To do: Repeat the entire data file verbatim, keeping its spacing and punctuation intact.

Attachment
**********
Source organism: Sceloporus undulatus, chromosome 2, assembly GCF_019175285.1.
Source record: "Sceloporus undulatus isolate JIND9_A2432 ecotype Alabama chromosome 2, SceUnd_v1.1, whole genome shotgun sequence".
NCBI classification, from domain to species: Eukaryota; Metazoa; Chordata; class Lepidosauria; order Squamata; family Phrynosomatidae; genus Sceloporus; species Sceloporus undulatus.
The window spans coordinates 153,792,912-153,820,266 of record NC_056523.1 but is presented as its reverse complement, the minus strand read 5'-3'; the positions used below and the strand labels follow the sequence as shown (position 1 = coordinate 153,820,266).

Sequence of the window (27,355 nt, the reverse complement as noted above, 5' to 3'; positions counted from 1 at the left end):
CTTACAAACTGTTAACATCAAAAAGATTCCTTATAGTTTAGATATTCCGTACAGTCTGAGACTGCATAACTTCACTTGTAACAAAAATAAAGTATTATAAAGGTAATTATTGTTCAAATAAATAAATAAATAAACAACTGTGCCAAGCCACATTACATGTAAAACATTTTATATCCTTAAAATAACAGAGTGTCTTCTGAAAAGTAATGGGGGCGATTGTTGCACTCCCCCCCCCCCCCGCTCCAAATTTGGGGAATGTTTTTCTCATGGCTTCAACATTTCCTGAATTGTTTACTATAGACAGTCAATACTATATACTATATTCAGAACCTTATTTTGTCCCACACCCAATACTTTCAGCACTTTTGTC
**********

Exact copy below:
Source organism: Sceloporus undulatus, chromosome 2, assembly GCF_019175285.1.
Source record: "Sceloporus undulatus isolate JIND9_A2432 ecotype Alabama chromosome 2, SceUnd_v1.1, whole genome shotgun sequence".
NCBI classification, from domain to species: Eukaryota; Metazoa; Chordata; class Lepidosauria; order Squamata; family Phrynosomatidae; genus Sceloporus; species Sceloporus undulatus.
The window spans coordinates 153,792,912-153,820,266 of record NC_056523.1 but is presented as its reverse complement, the minus strand read 5'-3'; the positions used below and the strand labels follow the sequence as shown (position 1 = coordinate 153,820,266).

Sequence of the window (27,355 nt, the reverse complement as noted above, 5' to 3'; positions counted from 1 at the left end):
CTTACAAACTGTTAACATCAAAAAGATTCCTTATAGTTTAGATATTCCGTACAGTCTGAGACTGCATAACTTCACTTGTAACAAAAATAAAGTATTATAAAGGTAATTATTGTTCAAATAAATAAATAAATAAACAACTGTGCCAAGCCACATTACATGTAAAACATTTTATATCCTTAAAATAACAGAGTGTCTTCTGAAAAGTAATGGGGGCGATTGTTGCACTCCCCCCCCCCCCCGCTCCAAATTTGGGGAATGTTTTTCTCATGGCTTCAACATTTCCTGAATTGTTTACTATAGACAGTCAATACTATATACTATATTCAGAACCTTATTTTGTCCCACACCCAATACTTTCAGCACTTTTGTC